HOBBIES ARE GOOD FOR YOUR HEALTH

Do you have a hobby? Hobbies can give meaning and purpose to your life in retirement. As Robert Putnam points out in his book, Bowling Alone, it’s easy to discount the importance of hobbies and social engagements. Putnam details the widespread decline in civic engagement, from PTA memberships to neighborhood potlucks and bowling leagues. Over a couple of generations, Americans have misplaced the concept of free time.

SPECIAL PLANS FOR YOUR SPECIAL PEOPLE

Lily is a beautiful, active and full of personality toddler who happens to have Down syndrome. Lily’s parents and I have been friends for years and I have the continuing pleasure of watching Lily and her siblings grow up. While Lily is becoming a physical therapy rock star and hitting all her milestones in a timely fashion, her parents have started planning for the future.

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WHY WE ENJOY OUR HOBBIES

The Merriam-Webster dictionary defines a hobby as “a pursuit outside one’s regular occupation, engaged in especially for relaxation.” Hobbies include anything from playing a musical instrument to gardening, bird watching or sewing. A hobby is a way of focusing on something you enjoy just for the sake of that enjoyment. It may also be a way to clear your mental palette. You could be stressed out by a situation at work or the challenges of raising children and need an escape.

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POA and a living will into an advanced health care directive.


A Durable POA safeguards against any problems that may arise after a POA is in place. Basically, it helps keep a POA valid in the event something drastically changes. A durable POA can be general, special, health care, etc. and has a durability provision to keep the current POA of any type in effect. The durable POA is a good provision to help in the event a person’s mental decline is too extreme for drawing up another POA to accommodate new circumstances.


A POA is an important legal document that helps you and others handle all matters in unfortunate situations. An unexpected accident or car crash could leave you incapacitated indefinitely, but a POA would help ensure you get the care you need and your life and/or business affairs carry on seamlessly. Of course, it’s important to trust the person(s) you name as your agent. After choosing the POA that works best for you, review it every two years. Ideally, it should be rewritten every five years as laws and life circumstances can change.

DO YOU NEED A POWER OF ATTORNEY?

someone else to handle certain matters during their absence. This POA also works well for those who are physically or mentally incapable of managing their affairs. A general POA is often included in an estate plan to make sure someone can handle financial matters.


A Special POA is more specific in stipulating which powers an agent may exercise. These apply when someone cannot handle certain affairs due to other commitments or health reasons. Examples of some specific powers that can be granted in a special POA include selling personal and real property; managing real estate; collecting debts; and handling business transactions. The agent may be authorized to sell items and collect and deposit the money into the person’s bank account, but they cannot access the account to make withdrawals, transfers or payments.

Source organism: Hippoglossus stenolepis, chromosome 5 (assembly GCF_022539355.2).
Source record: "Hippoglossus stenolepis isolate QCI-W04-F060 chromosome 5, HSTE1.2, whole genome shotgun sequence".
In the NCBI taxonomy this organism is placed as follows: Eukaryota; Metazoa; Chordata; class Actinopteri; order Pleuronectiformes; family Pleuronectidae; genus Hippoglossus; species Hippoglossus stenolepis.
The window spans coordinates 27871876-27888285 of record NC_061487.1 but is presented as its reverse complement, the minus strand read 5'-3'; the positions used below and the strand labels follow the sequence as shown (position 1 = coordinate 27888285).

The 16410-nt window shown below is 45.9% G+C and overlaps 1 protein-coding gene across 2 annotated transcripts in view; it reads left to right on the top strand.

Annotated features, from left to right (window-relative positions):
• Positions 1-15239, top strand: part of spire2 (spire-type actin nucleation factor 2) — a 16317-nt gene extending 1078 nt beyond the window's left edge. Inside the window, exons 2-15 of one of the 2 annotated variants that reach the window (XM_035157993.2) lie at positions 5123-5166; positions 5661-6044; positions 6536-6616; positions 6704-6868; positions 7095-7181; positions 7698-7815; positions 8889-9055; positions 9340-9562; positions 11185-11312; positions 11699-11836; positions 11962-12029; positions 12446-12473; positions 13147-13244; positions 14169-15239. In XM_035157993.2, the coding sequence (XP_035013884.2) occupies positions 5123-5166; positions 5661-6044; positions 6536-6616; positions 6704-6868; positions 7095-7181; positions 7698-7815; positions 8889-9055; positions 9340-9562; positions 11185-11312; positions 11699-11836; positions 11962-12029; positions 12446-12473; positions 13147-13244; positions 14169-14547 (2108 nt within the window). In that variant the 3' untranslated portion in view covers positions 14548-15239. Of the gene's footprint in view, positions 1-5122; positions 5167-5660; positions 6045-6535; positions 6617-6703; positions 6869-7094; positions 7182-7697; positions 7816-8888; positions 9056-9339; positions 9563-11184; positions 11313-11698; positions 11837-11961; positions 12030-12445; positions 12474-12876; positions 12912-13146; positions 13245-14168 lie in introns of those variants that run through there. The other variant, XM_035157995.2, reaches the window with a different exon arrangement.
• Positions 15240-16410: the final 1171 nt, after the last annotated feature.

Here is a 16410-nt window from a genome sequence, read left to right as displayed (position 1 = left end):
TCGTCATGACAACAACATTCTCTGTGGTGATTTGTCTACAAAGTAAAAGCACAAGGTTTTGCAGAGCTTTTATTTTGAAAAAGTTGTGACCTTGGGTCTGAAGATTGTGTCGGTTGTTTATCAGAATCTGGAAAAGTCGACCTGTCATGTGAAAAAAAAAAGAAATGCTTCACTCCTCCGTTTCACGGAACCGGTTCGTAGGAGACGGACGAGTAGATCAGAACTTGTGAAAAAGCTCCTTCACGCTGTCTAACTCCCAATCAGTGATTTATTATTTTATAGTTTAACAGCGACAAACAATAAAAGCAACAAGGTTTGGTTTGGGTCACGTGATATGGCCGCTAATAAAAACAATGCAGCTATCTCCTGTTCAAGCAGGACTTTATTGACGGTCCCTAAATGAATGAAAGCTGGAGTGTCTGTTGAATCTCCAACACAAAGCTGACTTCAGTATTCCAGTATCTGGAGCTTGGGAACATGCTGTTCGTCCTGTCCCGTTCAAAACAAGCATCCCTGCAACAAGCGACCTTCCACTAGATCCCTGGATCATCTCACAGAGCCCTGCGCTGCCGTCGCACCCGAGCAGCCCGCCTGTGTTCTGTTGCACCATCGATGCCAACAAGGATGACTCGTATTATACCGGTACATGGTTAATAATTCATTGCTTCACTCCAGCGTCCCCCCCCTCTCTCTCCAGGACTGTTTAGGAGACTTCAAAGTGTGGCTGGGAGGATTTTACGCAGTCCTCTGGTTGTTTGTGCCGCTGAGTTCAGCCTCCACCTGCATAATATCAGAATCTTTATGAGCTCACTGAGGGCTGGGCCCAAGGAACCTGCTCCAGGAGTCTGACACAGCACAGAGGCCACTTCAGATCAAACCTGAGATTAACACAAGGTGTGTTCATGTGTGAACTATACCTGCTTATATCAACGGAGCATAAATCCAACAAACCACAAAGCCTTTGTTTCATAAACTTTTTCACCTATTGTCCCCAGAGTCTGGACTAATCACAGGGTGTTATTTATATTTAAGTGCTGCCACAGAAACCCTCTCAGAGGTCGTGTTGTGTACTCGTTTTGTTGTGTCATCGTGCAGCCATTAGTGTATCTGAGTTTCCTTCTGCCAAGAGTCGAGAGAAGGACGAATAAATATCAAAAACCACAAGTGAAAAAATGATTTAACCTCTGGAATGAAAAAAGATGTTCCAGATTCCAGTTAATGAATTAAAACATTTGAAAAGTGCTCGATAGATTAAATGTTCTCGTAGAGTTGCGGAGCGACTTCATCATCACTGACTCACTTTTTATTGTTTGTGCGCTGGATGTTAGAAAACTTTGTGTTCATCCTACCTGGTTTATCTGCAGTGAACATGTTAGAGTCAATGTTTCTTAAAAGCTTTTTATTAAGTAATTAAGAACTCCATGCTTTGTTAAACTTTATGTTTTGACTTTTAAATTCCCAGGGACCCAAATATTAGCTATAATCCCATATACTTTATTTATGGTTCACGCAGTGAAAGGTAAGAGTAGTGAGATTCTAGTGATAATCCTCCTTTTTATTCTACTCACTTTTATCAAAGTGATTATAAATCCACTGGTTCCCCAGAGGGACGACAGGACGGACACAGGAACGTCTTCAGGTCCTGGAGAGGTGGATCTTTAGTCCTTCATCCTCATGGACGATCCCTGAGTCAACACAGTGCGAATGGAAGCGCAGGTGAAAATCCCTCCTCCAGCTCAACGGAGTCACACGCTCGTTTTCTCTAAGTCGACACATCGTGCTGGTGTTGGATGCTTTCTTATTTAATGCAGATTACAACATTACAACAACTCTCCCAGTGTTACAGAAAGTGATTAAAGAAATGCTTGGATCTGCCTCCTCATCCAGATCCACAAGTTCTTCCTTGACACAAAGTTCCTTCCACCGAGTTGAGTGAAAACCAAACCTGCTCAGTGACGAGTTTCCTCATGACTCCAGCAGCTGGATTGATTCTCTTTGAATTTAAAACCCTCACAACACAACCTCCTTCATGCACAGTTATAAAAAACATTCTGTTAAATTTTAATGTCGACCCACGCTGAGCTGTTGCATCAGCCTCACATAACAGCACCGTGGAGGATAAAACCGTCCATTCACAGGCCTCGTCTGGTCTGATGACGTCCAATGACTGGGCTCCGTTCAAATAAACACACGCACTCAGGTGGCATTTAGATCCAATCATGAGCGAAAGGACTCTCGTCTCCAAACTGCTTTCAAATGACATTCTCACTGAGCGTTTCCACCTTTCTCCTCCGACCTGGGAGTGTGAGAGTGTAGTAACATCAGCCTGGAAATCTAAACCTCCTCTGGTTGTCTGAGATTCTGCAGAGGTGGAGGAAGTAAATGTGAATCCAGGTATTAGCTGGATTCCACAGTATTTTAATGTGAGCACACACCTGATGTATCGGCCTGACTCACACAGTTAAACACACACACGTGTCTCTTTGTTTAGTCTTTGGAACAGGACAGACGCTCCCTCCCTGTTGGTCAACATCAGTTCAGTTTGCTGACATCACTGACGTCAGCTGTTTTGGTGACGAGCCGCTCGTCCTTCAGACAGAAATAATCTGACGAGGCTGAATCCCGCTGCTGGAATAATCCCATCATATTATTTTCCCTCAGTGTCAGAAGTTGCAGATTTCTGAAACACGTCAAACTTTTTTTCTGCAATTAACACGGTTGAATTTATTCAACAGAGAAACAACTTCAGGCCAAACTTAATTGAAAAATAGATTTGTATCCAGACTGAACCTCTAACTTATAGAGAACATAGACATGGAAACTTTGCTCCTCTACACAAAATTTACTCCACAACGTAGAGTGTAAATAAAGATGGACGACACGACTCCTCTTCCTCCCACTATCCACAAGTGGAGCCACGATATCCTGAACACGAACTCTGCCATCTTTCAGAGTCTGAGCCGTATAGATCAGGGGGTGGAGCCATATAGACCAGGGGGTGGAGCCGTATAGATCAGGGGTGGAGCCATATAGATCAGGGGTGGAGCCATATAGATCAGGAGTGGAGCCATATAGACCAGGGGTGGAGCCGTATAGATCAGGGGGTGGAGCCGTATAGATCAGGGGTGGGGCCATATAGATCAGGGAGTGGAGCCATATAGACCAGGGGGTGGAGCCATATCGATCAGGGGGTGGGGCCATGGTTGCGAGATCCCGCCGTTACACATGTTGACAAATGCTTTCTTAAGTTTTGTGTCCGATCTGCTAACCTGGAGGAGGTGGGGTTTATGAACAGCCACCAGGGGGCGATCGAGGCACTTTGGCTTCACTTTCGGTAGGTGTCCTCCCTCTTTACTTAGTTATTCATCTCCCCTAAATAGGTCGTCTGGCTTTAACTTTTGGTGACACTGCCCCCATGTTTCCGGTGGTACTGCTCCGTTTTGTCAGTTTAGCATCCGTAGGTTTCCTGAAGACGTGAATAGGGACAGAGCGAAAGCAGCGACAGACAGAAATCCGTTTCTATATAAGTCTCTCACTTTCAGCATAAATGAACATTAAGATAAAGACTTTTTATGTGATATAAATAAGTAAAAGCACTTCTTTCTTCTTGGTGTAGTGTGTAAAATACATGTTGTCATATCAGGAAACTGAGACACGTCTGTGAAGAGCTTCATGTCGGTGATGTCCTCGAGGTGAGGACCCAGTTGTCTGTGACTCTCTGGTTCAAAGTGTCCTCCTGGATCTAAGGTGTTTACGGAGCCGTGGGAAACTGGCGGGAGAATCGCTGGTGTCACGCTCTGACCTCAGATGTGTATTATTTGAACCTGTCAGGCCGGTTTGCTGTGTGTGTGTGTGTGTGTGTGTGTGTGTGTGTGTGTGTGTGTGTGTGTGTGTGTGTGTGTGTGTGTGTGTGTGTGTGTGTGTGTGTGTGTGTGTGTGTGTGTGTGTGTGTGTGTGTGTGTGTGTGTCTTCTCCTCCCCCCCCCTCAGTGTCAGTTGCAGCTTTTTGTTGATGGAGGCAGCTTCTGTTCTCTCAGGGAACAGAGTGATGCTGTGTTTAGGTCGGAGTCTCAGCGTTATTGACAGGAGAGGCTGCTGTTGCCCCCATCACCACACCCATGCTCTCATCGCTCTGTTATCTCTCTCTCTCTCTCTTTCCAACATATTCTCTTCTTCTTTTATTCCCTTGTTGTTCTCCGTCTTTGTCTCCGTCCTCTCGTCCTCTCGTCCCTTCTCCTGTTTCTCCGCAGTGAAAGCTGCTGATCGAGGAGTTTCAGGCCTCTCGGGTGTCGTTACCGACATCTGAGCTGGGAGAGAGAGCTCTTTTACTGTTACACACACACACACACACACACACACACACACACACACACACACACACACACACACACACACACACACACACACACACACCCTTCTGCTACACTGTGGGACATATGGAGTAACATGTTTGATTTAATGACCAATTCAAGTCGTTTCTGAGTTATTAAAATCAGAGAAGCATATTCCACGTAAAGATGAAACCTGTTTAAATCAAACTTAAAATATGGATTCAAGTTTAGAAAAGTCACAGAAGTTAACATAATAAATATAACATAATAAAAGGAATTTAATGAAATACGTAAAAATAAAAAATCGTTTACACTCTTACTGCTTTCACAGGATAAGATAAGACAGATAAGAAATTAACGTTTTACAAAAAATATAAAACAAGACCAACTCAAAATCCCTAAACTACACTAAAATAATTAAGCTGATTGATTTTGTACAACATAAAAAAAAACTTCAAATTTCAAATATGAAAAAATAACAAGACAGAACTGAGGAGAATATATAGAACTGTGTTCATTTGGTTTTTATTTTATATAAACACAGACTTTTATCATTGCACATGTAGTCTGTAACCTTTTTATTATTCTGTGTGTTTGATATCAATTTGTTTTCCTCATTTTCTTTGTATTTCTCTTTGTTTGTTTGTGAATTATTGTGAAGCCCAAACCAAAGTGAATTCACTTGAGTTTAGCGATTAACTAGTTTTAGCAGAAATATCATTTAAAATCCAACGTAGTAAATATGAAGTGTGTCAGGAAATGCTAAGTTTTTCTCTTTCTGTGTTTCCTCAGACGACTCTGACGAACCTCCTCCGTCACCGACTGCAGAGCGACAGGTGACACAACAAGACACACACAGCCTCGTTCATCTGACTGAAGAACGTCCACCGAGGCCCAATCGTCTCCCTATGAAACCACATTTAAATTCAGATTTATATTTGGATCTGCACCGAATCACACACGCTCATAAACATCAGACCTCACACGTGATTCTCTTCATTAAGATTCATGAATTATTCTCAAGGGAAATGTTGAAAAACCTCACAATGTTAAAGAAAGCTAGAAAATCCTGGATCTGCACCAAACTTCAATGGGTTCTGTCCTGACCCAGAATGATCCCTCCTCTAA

A Health Care POA gives the agent authority to make medical decisions on another’s behalf if they are unconscious, mentally incompetent, etc. This is not the same as a living will, although many states allow a Do Not Resuscitate (DNR) to be included in this type of POA. Some states allow combining parts of a health care

A power of attorney (POA) is a document that allows one person to manage affairs on behalf of another individual. POAs appoint an attorney-in-fact – the person who will be making decisions on behalf of the other. Different types of POAs afford different levels of control.


There are many situations that may make having a POA practical. An elderly person, especially one with dementia, would certainly benefit from having a POA. Other people who should consider getting a POA include someone who is single, lives alone and has no close family if he or she is scheduled for a major surgery; anyone diagnosed with a serious medical condition; and anyone with real assets, such as real estate, who is leaving the country.


POAs are living documents that should be regularly updated as life events change. There are many types of POAs.


A general POA gives broad powers to a person or organization, listed as the agent or attorney-in-fact, to act on another’s behalf. This can be for an individual, children, a business or organization. The agent can be an individual, organization or institute. These broad powers can include handling finances and business transactions, such as paying bills; buying life insurance; settling claims; operating business interests; making gifts; and employing professional help. A general POA is good for the average healthy person or someone who may leave the country and needs

ANGELA S. HOOVER

Angela S. Hoover is a Staff Writer for Living Well 60+ Magazine

more articles by Angela S. Hoover